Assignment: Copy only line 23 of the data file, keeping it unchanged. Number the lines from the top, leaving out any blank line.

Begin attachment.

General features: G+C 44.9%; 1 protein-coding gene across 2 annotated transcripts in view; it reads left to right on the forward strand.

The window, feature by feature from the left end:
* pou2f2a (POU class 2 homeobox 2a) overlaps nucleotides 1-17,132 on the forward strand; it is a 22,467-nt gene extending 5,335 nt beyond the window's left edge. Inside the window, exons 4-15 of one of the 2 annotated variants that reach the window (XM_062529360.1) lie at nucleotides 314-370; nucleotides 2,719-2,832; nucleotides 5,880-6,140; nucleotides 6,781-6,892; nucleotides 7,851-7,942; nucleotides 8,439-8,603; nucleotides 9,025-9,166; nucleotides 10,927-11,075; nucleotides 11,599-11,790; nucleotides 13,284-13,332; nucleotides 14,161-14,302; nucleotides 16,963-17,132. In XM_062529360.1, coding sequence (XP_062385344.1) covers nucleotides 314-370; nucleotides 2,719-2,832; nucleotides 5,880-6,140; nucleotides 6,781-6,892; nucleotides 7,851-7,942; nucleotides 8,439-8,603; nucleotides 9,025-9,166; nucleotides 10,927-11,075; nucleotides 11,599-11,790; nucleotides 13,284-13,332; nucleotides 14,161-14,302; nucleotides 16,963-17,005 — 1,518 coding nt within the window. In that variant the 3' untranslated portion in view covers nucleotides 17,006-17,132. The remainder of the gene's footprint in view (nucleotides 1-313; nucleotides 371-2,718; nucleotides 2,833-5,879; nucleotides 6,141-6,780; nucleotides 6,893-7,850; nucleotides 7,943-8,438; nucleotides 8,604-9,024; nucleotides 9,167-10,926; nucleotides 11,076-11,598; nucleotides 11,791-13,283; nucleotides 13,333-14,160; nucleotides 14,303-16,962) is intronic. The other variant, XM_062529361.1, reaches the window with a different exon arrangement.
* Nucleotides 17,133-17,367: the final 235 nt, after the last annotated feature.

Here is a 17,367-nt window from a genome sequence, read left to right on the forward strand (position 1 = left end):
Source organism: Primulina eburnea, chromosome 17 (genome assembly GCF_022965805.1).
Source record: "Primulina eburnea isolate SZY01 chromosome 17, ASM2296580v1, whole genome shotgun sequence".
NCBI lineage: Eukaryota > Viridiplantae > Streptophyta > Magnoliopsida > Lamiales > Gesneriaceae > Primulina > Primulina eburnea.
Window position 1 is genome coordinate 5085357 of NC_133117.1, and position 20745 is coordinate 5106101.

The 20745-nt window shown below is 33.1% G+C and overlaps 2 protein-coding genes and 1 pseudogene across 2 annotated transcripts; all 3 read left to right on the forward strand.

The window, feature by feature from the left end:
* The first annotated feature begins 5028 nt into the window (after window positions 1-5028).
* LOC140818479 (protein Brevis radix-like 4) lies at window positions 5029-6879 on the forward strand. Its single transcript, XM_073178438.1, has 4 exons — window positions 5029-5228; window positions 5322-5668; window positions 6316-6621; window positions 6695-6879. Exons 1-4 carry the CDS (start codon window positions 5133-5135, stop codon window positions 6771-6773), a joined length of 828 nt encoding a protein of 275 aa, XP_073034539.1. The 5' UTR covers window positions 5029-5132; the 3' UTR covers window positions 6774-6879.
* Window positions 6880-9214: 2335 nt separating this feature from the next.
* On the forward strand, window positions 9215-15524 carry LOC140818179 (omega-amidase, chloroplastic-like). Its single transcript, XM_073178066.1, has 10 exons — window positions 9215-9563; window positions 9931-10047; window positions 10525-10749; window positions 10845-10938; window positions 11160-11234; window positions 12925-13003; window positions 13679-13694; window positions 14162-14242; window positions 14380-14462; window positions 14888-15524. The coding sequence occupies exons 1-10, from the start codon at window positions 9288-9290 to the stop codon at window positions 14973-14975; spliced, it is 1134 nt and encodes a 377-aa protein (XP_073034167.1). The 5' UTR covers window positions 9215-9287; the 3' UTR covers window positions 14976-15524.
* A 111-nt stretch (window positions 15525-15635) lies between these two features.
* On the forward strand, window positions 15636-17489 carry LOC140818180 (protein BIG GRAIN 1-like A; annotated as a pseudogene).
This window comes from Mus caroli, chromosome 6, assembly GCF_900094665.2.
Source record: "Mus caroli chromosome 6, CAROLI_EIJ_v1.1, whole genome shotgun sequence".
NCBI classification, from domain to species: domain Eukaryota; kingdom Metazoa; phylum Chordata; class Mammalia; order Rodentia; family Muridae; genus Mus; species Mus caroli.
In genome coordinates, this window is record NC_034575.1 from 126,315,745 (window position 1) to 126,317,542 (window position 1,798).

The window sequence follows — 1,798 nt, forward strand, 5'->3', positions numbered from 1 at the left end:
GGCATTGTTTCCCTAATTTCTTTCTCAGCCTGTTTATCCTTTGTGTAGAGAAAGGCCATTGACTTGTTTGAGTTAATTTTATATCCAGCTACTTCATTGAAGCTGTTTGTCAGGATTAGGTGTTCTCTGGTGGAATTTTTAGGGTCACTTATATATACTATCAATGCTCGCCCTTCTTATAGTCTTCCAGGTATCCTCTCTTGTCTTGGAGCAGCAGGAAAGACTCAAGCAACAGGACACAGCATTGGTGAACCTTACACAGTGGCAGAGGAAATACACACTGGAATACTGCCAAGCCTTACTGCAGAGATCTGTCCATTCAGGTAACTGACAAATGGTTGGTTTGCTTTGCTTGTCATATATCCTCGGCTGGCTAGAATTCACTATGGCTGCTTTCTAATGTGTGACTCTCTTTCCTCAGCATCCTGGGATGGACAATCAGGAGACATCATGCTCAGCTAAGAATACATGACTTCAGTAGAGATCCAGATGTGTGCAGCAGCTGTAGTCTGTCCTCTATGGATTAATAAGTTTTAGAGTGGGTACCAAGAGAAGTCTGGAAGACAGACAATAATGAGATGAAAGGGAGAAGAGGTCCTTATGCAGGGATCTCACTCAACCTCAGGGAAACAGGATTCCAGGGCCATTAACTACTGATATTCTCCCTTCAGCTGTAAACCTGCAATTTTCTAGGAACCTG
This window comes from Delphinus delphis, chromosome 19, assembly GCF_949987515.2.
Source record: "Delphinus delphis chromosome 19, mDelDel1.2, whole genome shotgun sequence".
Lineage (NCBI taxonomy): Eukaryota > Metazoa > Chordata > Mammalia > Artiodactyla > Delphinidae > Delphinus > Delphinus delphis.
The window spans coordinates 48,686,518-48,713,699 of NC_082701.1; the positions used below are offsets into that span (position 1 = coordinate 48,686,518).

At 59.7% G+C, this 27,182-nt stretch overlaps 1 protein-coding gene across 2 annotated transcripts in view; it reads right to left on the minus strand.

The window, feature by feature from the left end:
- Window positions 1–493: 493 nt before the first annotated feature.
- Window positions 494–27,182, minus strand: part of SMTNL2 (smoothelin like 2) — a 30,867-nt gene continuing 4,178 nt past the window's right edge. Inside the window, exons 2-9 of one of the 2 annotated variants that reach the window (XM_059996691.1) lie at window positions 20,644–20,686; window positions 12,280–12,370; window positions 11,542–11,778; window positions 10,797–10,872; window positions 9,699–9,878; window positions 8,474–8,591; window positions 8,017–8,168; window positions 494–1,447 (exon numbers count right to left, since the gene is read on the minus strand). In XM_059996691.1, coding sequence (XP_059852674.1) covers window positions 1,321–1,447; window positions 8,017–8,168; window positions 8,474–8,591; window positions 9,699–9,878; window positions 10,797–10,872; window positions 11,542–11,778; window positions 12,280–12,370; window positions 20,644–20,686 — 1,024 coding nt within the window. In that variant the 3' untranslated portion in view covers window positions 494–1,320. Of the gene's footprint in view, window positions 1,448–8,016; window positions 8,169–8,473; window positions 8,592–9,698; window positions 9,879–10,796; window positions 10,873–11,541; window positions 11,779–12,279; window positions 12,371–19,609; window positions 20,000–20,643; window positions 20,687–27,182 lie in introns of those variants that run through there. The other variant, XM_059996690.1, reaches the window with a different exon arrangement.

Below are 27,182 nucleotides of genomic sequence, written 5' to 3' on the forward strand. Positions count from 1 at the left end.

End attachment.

GGCATTGTTTCCCTAATTTCTTTCTCAGCCTGTTTATCCTTTGTGTAGAGAAAGGCCATTGACTTGTTTGAGTTAATTTTATATCCAGCTACTTCATTGAAGCTGTTTGTCAGGATTAGGTGTTCTCTGGTGGAATTTTTAGGGTCACTTATATATACTATCAATGCTCGCCCTTCTTATAGTCTTCCAGGTATCCTCTCTTGTCTTGGAGCAGCAGGAAAGACTCAAGCAACAGGACACAGCATTGGTGAACCTTACACAGTGGCAGAGGAAATACACACTGGAATACTGCCAAGCCTTACTGCAGAGATCTGTCCATTCAGGTAACTGACAAATGGTTGGTTTGCTTTGCTTGTCATATATCCTCGGCTGGCTAGAATTCACTATGGCTGCTTTCTAATGTGTGACTCTCTTTCCTCAGCATCCTGGGATGGACAATCAGGAGACATCATGCTCAGCTAAGAATACATGACTTCAGTAGAGATCCAGATGTGTGCAGCAGCTGTAGTCTGTCCTCTATGGATTAATAAGTTTTAGAGTGGGTACCAAGAGAAGTCTGGAAGACAGACAATAATGAGATGAAAGGGAGAAGAGGTCCTTATGCAGGGATCTCACTCAACCTCAGGGAAACAGGATTCCAGGGCCATTAACTACTGATATTCTCCCTTCAGCTGTAAACCTGCAATTTTCTAGGAACCTG